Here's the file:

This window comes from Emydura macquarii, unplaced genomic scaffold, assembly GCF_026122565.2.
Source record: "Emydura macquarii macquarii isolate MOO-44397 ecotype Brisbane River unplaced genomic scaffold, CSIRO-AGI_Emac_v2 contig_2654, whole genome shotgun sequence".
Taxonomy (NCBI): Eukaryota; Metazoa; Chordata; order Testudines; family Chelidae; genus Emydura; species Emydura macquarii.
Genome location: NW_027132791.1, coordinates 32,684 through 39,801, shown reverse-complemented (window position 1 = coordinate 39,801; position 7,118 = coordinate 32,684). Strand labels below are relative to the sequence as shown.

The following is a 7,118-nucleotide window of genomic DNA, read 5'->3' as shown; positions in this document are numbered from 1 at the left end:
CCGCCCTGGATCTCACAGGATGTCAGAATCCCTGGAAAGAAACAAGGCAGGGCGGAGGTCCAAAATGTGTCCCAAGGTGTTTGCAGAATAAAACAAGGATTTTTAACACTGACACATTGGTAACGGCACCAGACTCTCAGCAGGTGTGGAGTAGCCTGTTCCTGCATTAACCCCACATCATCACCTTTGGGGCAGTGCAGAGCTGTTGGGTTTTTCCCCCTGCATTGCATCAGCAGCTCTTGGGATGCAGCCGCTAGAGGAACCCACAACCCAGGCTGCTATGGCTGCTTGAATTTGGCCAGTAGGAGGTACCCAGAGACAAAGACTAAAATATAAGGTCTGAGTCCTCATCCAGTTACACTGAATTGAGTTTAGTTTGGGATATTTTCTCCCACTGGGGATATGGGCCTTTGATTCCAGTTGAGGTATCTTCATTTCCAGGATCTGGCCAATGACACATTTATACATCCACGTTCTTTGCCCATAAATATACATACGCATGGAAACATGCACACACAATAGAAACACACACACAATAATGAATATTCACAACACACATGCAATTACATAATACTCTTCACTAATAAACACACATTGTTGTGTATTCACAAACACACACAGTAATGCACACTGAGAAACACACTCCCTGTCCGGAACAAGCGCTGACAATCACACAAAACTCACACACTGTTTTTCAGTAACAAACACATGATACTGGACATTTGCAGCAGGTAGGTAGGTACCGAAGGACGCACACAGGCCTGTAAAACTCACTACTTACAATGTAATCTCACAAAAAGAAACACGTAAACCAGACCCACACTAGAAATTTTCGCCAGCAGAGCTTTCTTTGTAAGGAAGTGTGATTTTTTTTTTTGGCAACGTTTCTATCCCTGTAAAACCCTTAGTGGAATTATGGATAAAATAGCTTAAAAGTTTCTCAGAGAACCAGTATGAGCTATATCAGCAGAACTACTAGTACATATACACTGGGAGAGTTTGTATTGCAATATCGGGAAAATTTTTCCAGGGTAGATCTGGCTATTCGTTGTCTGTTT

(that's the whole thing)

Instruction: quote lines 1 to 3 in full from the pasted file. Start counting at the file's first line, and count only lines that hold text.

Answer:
This window comes from Emydura macquarii, unplaced genomic scaffold, assembly GCF_026122565.2.
Source record: "Emydura macquarii macquarii isolate MOO-44397 ecotype Brisbane River unplaced genomic scaffold, CSIRO-AGI_Emac_v2 contig_2654, whole genome shotgun sequence".
Taxonomy (NCBI): Eukaryota; Metazoa; Chordata; order Testudines; family Chelidae; genus Emydura; species Emydura macquarii.